The prevalence of a history of suicidal ideas and behavior in the Spanish adolescent and young transsexual population is significant and does not differ according to gender or age range. The prevalence of NSSI ideas and behavior differs and is more frequent in adolescent transsexuals.

Gender dysphoria
Gender incongruence
Nonsuicidal self-injury

Los comportamientos autolesivos (CA) y suicidas (CS) tienen una prevalencia significativa en personas transexuales. Los datos publicados son confusos al no distinguir ideación de conducta consumada, grupos de edad, género, ni grado de intervención médica. La prevalencia real en España es desconocida.


Investigar la prevalencia de antecedentes de CA y CS en personas adolescentes y adultas jóvenes transexuales, diferenciando entre ideación y conducta consumada, antes de recibir tratamiento médico de afirmación de género.

Material y métodos

Revisión retrospectiva de los antecedentes descritos en la historia clínica de una cohorte de personas transexuales de edad comprendida entre 10 y 35 años, atendidos en la Unidad de Identidad de Género de la Comunidad Valenciana. Hemos analizado los datos recogidos sobre la presencia de antecedentes de cuatro variables: ideas autolesivas, conductas autolesivas, ideas de suicidio e intentos de suicidio, así como diferencias por grupos de edad y género.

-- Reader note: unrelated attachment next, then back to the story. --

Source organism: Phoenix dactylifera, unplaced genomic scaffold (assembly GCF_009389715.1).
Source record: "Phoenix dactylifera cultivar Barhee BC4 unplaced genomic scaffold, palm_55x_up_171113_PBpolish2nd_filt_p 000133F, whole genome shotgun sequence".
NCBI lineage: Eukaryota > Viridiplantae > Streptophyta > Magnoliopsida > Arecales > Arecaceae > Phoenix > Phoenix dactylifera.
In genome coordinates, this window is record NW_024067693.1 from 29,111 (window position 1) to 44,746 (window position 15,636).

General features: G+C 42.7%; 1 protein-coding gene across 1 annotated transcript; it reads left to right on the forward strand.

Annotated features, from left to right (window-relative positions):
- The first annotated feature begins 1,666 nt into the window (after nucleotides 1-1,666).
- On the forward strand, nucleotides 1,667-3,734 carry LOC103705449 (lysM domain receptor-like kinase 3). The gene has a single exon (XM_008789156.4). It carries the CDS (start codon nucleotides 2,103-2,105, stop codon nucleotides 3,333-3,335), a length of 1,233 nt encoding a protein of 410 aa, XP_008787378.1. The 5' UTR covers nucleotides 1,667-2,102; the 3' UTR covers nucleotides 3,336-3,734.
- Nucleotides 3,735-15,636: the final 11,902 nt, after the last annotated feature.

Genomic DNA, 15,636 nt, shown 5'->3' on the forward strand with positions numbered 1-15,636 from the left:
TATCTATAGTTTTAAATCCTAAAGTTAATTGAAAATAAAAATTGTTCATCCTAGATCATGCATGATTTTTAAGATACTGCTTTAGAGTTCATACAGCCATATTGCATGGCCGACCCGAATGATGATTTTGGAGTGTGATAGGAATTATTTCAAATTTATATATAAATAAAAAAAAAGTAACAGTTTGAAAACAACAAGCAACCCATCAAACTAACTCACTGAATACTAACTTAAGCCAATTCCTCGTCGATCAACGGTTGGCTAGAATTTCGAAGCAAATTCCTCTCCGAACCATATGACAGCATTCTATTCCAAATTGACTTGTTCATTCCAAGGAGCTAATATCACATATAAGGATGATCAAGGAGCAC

La muestra final constó de 110 hombres transexuales y 90 mujeres transexuales. A lo largo de su biografía el 21% habían realizado algún intento de suicidio, el 50% habían presentado ideación suicida, el 31% tenían antecedentes de conductas autolesivas y el 35% habían tenido ideas autolesivas. No se encontraron diferencias según género. Los sujetos menores de 20 años presentaron una mayor prevalencia, con diferencia significativa en ideación suicida con respecto a los adultos jóvenes (43% frente a 25%), en cambio, en el resto de variables, las diferencias encontradas no mostraron significación.


La prevalencia de antecedentes de ideación y conducta suicida en población transexual adolescente y joven española es relevante y no difiere ni por género ni por rangos de edad. La prevalencia de antecedentes de ideas y conductas autolesivas difiere y es más frecuente en transexuales adolescentes.

Palabras clave:
Disforia de género
Incongruencia de género
Comportamientos autolesivos
Comportamientos autolíticos
Full Text